Joseph’s Tomb in Shechem is considered one of the five holiest places in Judaism after the Temple Mount, the Western Wall, the Tomb of the Patriarchs, and Rachel’s Tomb. It’s also holy to Muslims and Christians although the Quran doesn’t mention its exact location, and few Christians pilgrims visit the site.

For nearly twenty years since October 2000, when the Israeli army withdrew from the area, its isolated and dangerous geographic location has meant that few Jews have prayed here either. Jews are allowed to visit the tomb only under heavy-armed guard and through prior authorisation with the Israeli army. Located in Area A of the West Bank, it’s officially under complete Palestinian Authority security and civilian control. But the Israeli military still conducts activities here, and allows Jews occasional access to the tomb in the wee hours of the night because that’s when it says it’s easier for it to secure the area.

However, often during these visits, Palestinians throw rocks and sometimes Molotov cocktails at the soldiers and convoy.

I wipe away the mist from the bus window. It is now 03:04, and I can see people disembarking from buses ahead in the road. A body lies on the ground to my left covered in a silver sheet. I look again, unsure of what I’m witnessing, but the Israeli soldier waves us on. Later, I learn that two Palestinians were killed that night trying to disrupt the gathering.

It was back in 1967 following the Six-Day War that Israel first gained control of Joseph’s Tomb. A small settlement grew inside the site’s compound. In 1995, the area was transferred to Palestinian Authority jurisdiction but Israeli soldiers continued to control the site, as per the Oslo Accords, to ensure free access to pilgrims.

During the Western Wall Tunnel riots a year later, the tomb was attacked, and six Israeli soldiers were killed. Since then, it has become the site of continuous rioting and ongoing frustration between the sides.

Finally, we arrive. Most of the worshippers are men and alongside less than 100 women, I’m directed to a separate entrance where a large courtyard is lit up with candles burning on the floor against one wall. I walk through an entrance into a small room made from local stones. The loud praying and singing of women as I slowly make my way forward and touch part of the cloth that covers the grave, is deeply moving. No less is the heavy army presence and the soldiers who come up to me to ask if I’d like some bottled water.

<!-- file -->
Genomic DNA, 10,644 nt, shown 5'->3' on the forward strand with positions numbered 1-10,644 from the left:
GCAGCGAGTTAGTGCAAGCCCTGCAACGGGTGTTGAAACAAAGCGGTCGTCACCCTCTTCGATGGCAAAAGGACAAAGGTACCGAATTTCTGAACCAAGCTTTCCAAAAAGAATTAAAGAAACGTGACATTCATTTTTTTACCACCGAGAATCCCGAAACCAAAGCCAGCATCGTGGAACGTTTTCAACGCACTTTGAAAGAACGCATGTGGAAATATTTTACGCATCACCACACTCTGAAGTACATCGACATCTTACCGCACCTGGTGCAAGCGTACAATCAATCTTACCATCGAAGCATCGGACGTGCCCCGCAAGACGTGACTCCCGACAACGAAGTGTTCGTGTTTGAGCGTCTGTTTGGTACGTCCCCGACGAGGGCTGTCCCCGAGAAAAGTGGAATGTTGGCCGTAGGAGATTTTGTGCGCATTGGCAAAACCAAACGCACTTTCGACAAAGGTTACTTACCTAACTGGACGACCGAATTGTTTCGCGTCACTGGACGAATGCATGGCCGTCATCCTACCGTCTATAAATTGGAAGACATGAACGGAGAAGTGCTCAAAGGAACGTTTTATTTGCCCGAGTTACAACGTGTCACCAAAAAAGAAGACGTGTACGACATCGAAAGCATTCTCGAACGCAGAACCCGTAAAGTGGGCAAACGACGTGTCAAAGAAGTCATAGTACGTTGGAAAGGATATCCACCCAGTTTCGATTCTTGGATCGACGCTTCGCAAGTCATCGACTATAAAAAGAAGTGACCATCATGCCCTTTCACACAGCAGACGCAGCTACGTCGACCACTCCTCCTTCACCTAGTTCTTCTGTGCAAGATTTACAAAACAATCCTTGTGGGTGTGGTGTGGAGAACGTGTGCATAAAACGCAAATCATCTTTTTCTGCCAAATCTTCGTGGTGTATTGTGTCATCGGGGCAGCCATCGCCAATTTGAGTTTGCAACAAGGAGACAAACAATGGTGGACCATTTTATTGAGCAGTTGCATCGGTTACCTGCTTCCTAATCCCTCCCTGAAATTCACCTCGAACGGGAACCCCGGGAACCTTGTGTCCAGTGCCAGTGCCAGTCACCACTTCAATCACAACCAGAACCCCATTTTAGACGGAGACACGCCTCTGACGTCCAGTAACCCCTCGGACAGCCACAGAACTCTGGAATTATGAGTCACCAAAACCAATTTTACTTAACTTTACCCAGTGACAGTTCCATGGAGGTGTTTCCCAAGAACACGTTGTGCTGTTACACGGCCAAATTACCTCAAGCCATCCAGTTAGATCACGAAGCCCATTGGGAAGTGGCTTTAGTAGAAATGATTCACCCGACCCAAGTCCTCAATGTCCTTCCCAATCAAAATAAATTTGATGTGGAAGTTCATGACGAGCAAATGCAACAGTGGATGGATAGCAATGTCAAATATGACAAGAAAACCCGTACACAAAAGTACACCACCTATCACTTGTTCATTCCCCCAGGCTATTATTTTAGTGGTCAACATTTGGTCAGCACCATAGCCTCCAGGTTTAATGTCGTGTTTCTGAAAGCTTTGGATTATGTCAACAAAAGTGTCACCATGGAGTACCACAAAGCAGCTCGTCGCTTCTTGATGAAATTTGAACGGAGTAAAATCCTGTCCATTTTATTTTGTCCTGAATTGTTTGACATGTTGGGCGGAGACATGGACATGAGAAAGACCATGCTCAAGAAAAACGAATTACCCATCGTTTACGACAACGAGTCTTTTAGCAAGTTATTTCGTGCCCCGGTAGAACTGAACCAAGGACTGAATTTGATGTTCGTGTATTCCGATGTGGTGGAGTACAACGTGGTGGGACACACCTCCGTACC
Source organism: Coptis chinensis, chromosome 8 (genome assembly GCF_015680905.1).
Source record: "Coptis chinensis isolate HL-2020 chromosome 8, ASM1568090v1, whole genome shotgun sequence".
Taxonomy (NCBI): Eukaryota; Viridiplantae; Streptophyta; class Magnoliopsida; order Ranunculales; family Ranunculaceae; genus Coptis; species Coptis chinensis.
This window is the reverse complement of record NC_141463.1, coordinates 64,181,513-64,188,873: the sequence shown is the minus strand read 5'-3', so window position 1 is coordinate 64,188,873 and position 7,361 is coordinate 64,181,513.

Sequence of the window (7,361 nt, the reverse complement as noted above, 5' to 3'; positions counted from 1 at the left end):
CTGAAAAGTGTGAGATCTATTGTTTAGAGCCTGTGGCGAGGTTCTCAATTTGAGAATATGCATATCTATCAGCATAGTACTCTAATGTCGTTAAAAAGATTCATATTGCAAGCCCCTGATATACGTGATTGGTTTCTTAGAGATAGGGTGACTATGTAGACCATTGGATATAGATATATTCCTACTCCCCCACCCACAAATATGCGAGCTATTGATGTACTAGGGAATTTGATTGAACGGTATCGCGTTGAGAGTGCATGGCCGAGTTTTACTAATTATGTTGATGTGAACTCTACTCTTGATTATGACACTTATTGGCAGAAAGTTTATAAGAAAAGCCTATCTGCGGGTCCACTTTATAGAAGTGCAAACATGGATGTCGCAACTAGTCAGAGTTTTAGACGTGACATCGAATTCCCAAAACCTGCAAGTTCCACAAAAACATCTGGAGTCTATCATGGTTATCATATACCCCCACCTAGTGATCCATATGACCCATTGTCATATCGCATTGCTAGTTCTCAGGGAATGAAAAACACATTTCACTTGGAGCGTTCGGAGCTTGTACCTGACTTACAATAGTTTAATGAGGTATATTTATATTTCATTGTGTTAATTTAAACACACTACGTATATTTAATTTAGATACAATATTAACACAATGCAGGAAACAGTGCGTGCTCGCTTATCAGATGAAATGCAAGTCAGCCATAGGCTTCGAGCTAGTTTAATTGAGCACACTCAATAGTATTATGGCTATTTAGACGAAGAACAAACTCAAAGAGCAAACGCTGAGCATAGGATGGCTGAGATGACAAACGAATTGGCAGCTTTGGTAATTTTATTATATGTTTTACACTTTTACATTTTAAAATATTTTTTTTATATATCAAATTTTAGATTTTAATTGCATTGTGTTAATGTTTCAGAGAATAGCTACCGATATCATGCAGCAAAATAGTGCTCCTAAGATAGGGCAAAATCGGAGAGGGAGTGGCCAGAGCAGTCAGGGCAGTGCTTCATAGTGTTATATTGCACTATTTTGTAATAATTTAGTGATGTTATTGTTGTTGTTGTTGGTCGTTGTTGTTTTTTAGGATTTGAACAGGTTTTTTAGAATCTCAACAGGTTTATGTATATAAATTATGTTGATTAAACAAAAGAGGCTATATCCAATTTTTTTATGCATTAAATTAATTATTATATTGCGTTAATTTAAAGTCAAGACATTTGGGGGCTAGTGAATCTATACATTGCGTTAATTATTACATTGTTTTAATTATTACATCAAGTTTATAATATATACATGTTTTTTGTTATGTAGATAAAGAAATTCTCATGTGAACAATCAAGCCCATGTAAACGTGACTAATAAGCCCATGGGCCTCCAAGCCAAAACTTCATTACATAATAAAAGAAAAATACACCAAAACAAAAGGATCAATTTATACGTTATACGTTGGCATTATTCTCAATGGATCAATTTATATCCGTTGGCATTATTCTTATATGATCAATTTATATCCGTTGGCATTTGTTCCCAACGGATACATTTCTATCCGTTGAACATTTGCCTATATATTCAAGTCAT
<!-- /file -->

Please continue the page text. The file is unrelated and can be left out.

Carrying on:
A day later, I’m at the Western Wall in Jerusalem where postal workers are collecting the notes in the cracks. They bury them twice a year (before Passover and Rosh Hashanah) in the geniza (cemetery storage area) along with remnants of holy books. Nothing is thrown away.

I’m struck by the poignancy of the two experiences. Both are places where Jews come to pray during this special time of year, and where their tears are mingled with the wish for a better year in spite of the ongoing violence and terrible conflict.

On Sunday night, Jewish families across Israel will be sitting down with loved ones to recount the exodus from Egypt. On Monday, they’ll share in the traditional family braai. Tens of thousands are on their way to the grave of Rabbi Nachman in Uman, Ukraine, for the traditional Rosh Hashanah prayers that overwhelm the little town. Shoppers weighted down with bulging bags are scurrying through the Jerusalem market that, like shops everywhere, closes down for the holiday. Pomegranates dangle from trees – their rosy red colour and numerous seeds a symbol of fruitfulness and hope.

  • Paula Slier is the Middle East Bureau Chief of RT, the founder and CEO of Newshound Media and the inaugural winner of the Europcar Women in Leadership Award of the Absa Jewish Achiever Awards.